I can only imagine that, after being 6 posts in now, you are wondering when we are going to start discussing being a father- you know, like raising kids. Well, I hear what you’re saying. Obviously, I wanted to do a little ground work before we jumped in, but as the title says, it’s time to “get in there.” In this post, we will discuss some of the do’s and don’t’s of engaging with our children.
     Have you ever sat next to you child, and after about five minutes felt yourself start to pull away? Do you often “watch” your children while you are browsing the internet on your phone? Do you keep a countdown of the hours before your children go to sleep? If so, you are in good company. I think most of us can relate to this. I find it difficult to play my thirtieth game of “Ring around the Rosie” with my oldest daughter or wait for my middle daughter to get her shoes and coat on (which she believes she doesn’t need help with anymore). Taking part in the early stages of child development is challenging. Spending time with your children can feel intimidating, awkward, boring, and draining. It’s so easy to give up and move on to something a little more “your pace.”
     Caring for our children in the early stages is kind of like starting a new sport or playing a new video game. At first, you have no idea what you are doing. You don’t know where to stand, when to jump in, and when to let someone else take over. We men, we don’t like feeling inadequate at something, and so we often pull away toward other parts of life that we are good at or makes sense to us. However, just as you can’t get better at a sport or video game without “getting in there,” the same is true when engaging with children. Spending time with your children will feel clunky and maybe even embarrassing at first, but if you stick with it, you will start to develop a flow. With practice, you learn the tricks that help you succeed.
     With all this in mind, let’s explore some application. Here is a short list of some do’s and don’t’s when engaging with children.
Do
  • Read books, tell stories, and take part in interactive play.
  • Share what you are seeing. Make comments like “you picked the purple crayon” or “now you have the big dinosaur and the small dinosaur.” Think Blue’s Clues, but you are talking to your child, not an audience.
  • Re-frame what is said or seen in play. If your son says, “Dad, I caught it! Was that a good catch?” you can say, “Yeah! That was a great catch. Nice job, bud!” Kids love this stuff.
  • Act silly and playful.
  • Set a start and stop time if needed. Let the child know when time is getting close, such as a 1 minute warning, so that the child knows what to expect.
  • Roll with it. You may go from one activity to the next. If your child is young, he or she might not have the capability to stick with a task for long periods of time. This will get better as the child gets older.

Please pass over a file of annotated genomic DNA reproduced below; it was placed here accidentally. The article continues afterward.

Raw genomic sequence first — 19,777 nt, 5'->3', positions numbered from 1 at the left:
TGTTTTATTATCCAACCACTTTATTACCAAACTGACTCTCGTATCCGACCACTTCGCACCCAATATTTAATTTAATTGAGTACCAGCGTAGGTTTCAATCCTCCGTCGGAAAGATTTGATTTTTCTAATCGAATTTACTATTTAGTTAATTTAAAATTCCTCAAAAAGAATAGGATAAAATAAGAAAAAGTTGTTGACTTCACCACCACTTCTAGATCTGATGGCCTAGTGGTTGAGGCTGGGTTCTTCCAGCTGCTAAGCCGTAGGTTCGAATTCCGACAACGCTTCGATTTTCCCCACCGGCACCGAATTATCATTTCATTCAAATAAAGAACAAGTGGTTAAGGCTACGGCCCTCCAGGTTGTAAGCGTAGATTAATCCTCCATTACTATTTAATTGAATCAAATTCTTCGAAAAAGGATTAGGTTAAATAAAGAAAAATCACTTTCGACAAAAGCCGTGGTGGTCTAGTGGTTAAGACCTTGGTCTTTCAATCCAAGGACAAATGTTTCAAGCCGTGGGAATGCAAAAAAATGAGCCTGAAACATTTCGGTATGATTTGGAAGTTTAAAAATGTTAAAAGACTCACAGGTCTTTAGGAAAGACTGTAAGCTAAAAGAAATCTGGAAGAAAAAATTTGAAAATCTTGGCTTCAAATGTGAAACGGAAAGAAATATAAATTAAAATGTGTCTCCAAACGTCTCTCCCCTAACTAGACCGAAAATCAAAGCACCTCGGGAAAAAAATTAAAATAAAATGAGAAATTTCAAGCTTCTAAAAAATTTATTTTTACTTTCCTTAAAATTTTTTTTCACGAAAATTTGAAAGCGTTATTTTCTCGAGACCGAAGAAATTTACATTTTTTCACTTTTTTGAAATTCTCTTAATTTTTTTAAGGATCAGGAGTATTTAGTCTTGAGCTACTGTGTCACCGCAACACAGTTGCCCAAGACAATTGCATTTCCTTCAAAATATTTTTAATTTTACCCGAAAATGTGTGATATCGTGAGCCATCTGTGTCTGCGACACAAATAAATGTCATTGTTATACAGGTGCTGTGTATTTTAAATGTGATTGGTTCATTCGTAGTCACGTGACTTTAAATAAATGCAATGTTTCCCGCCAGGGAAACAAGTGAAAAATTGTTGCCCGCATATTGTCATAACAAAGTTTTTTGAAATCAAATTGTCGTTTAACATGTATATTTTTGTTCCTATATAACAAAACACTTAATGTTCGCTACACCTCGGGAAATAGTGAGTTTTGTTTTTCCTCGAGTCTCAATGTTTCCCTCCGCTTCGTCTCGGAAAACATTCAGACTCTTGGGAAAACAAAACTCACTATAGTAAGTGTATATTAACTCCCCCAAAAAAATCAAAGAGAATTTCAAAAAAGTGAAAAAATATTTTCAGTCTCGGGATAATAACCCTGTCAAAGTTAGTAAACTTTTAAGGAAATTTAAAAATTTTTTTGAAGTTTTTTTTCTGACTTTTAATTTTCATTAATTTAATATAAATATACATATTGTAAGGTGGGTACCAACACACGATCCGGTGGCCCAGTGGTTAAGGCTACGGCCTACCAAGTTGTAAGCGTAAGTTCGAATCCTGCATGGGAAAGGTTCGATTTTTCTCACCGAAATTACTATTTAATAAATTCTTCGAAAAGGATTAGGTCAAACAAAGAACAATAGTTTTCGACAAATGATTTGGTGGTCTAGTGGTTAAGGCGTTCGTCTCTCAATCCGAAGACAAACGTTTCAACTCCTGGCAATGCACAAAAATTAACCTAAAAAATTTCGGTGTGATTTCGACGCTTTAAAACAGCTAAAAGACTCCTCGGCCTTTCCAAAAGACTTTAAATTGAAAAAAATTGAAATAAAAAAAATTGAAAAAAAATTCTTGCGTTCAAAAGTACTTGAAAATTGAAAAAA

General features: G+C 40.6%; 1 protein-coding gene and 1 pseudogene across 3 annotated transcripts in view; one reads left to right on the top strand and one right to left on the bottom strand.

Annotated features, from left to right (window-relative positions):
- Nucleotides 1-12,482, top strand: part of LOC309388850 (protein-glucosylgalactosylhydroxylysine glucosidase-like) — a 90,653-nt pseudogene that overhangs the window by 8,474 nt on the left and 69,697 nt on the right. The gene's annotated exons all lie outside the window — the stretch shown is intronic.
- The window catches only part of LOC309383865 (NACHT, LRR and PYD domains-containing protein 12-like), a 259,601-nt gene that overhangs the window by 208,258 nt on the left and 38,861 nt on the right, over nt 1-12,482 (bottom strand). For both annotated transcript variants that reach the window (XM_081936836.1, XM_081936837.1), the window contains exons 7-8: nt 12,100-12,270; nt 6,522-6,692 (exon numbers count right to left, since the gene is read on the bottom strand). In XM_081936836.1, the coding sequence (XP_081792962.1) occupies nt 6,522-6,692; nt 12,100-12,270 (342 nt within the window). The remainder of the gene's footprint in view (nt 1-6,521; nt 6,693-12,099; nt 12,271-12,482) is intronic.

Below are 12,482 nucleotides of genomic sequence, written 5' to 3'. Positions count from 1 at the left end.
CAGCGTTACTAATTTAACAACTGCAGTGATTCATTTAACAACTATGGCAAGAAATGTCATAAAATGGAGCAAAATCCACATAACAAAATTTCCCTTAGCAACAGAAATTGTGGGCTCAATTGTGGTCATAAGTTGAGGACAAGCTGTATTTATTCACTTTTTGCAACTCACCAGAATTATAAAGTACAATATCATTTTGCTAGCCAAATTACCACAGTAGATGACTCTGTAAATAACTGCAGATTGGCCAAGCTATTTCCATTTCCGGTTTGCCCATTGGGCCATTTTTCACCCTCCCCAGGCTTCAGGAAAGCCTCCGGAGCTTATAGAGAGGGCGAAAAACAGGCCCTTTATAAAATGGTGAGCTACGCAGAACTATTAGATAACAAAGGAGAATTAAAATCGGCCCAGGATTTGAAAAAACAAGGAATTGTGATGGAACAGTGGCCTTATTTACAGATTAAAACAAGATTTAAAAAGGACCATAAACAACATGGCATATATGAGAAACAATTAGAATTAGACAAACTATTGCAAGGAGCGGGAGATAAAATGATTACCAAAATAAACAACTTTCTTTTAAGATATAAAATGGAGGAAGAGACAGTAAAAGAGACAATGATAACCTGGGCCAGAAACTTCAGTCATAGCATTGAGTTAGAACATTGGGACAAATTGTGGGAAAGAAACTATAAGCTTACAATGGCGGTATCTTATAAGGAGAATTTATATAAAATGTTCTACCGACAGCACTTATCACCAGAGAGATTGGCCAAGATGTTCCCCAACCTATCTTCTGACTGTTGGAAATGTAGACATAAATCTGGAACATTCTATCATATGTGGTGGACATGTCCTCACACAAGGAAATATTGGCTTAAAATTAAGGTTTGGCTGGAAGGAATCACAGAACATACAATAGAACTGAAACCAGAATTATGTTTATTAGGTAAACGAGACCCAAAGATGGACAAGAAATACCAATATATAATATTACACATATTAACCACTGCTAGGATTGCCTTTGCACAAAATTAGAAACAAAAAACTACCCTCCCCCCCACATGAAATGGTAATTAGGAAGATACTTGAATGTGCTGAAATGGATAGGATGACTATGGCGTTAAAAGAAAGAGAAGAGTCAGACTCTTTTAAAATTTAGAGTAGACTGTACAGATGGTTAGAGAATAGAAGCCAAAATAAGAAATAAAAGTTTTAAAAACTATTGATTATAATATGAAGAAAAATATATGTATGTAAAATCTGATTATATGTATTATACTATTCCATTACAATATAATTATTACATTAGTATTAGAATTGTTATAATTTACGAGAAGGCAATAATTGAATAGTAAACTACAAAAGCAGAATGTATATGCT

Don’t
  • Have media playing in the background that is unrelated to the play. Interactive play time is not effective when dad is messing with his phone or watching a show. There is a time and place for these activities as well.
  • Dictate the style or content of play. If barbie is getting married to a giraffe and rides a toy hamburger to school, let it go. This is creativity at work.
  • Get frustrated when things work out differently than planned.
  • Force a lesson out of each interaction. This is especially true when the children get older. It’s okay if something is learned while play takes place, that’s the whole point. However, becoming rigid in play will lead to the child feeling unheard.
  • Play in a way that harm’s the child physically or emotionally.
  • Question or challenge the decisions made during play. A child will shut down when they believe they have done something wrong. A question such as, “why would you choose that paint?” might not send the message you were implying.
     As always, this is not a master list. Feel free to check out some books or take a parenting class if it helps. Teachers have a great wealth of knowledge in this department. If you are experiencing special circumstances, there are clinicians that specialize in play therapy and can help you create a bond with your child. Just as we benefit from seeking advice from a coach in a sport or an experienced player in a video game, brushing shoulders with those that have picked up a few tricks along the way is a great way to get started. With all this, I have one last thought. The goal here is to increase the joy that you and your child have with each other. Obviously, your experience is going to be different than that of others, so don’t feel like you have to keep up with every piece of advice you hear. In time, as you “get in there” you will learn what works for your family and what doesn’t. The key is to stick with it.